Janis is a great crew member, pulls her weight completely at everything she does. She is happy to try anything that needs to be done to run the ship and always succeeds admirably. Where most ladies, understandably stop doing a job because it becomes too much for their strength and are happy to leave it to their man, Janis stays in there and finds her own way of doing it. She never gives up. She isn’t very tall but she still wanted to do her share of bow hauling for example through the locks and of course didn’t mind at all diving into the weed hatch. Yet she was quite happy for me as the skipper to tell her what to do without question.
Soon we were tied up just above Retford Town Lock and straightaway we walked the half mile to collect Janis’ car, which was still safe and exactly where she had left it.
And then she was gone, leaving behind her a poignant loneliness.
I shall miss her.

Sunday, 26 June 2011

Still at Retford

We arrived in Retford last Monday and have been here ever since.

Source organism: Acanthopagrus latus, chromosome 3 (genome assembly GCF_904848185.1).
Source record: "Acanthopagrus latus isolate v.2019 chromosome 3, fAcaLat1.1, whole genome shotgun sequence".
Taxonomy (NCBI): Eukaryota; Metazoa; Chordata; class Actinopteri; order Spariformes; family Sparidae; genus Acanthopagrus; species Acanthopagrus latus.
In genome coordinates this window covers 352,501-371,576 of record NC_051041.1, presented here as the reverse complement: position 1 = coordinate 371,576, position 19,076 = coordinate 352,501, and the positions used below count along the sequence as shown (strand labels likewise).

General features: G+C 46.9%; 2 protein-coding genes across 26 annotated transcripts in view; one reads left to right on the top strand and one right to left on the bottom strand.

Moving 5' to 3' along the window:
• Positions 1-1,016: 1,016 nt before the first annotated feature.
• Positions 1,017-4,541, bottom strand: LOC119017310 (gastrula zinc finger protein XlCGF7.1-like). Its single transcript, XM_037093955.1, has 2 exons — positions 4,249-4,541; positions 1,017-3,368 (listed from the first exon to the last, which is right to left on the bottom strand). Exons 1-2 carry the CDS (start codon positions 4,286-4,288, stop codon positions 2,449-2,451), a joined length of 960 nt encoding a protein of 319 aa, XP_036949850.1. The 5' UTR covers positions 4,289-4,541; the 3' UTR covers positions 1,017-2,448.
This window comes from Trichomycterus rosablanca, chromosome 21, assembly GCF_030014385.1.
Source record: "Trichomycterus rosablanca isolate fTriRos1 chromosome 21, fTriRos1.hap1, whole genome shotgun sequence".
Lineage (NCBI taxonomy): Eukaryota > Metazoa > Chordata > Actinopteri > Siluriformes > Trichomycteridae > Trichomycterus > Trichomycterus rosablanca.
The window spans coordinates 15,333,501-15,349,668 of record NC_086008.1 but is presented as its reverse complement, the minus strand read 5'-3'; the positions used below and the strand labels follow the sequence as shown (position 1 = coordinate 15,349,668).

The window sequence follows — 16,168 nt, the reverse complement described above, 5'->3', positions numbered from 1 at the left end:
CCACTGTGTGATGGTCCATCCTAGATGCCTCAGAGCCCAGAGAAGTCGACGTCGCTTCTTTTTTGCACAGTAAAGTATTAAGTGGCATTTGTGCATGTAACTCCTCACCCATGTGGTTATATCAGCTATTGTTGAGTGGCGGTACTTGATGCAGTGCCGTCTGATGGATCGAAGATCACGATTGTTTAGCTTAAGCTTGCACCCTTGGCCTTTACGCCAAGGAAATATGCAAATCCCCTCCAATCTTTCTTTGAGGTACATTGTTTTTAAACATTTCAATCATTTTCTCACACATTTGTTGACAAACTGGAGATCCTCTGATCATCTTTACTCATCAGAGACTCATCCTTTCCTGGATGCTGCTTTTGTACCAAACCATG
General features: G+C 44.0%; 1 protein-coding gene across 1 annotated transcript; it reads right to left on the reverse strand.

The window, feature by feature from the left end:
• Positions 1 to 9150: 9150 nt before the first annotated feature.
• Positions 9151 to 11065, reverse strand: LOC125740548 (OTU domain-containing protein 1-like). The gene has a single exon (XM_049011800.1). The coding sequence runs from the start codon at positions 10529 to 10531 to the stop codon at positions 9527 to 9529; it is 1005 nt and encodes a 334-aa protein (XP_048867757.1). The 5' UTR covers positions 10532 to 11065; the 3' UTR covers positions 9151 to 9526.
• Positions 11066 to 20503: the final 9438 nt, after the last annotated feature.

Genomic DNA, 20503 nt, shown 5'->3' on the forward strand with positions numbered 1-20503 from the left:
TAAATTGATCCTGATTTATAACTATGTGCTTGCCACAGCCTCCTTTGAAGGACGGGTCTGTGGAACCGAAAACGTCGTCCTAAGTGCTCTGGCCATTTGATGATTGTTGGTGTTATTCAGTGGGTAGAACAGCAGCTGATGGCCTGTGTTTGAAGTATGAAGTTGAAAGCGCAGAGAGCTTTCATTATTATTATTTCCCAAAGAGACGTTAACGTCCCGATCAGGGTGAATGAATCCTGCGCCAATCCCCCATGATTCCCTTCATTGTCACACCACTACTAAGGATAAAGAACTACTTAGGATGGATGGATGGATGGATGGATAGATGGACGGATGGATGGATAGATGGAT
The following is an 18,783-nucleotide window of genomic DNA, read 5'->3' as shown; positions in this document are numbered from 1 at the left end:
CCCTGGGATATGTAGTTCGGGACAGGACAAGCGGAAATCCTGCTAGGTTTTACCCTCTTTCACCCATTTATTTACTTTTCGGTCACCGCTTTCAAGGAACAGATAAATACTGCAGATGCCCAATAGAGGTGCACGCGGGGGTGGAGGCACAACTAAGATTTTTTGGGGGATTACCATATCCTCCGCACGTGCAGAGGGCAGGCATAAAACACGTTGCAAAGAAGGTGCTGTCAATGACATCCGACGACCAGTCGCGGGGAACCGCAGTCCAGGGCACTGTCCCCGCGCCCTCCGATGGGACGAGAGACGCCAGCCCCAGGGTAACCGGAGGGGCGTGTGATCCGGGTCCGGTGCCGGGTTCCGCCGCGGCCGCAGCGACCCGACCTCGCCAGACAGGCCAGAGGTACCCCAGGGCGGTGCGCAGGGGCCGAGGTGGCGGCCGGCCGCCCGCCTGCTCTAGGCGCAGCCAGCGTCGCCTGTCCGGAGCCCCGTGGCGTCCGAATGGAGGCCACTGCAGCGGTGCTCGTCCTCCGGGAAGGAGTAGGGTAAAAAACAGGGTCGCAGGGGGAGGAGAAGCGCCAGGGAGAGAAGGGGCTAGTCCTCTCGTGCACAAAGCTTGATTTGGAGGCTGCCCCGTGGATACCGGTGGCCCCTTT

The Skipper has decided that as the graze on his heel hasn’t yet healed he would seek local medical attention. He has decided, quite rightly so I think to remain here until the wound is properly repaired. But of course this means I am growing weed again through inactivity, in long strands along my sides and bottom, which I think spoils my attractiveness. You would too I’m sure!
I find these long stretches of being tied up just like an animal difficult to accept, even though the Skipper has a valid excuse for doing so this time. One sees so many ancient, neglected and decaying boats on the waterways that haven’t been moved for years and I’m so afraid I shall finish up as one of those. He doesn’t think that far of course, it wouldn’t even occur to him but I hope he doesn’t neglect me like that. It’s a dreadful thought.
And talking about neglect, guess who came aboard at 8.30pm on Thursday.
Well, having read now as far as you have in this chronicle (I hope you haven’t been too bored by the contents! ....  I think his writing is terrible, if you want my candid opinion and I hope it hasn’t sent you to sleep by now!)
But anyway, to continue .... Those of you that have read this far, will by now know the Skipper as well as I do, so I’m sure I don’t have to tell you who it was who came aboard.....
Sshh! Come a bit closer to the screen in case somebody is close by listening ....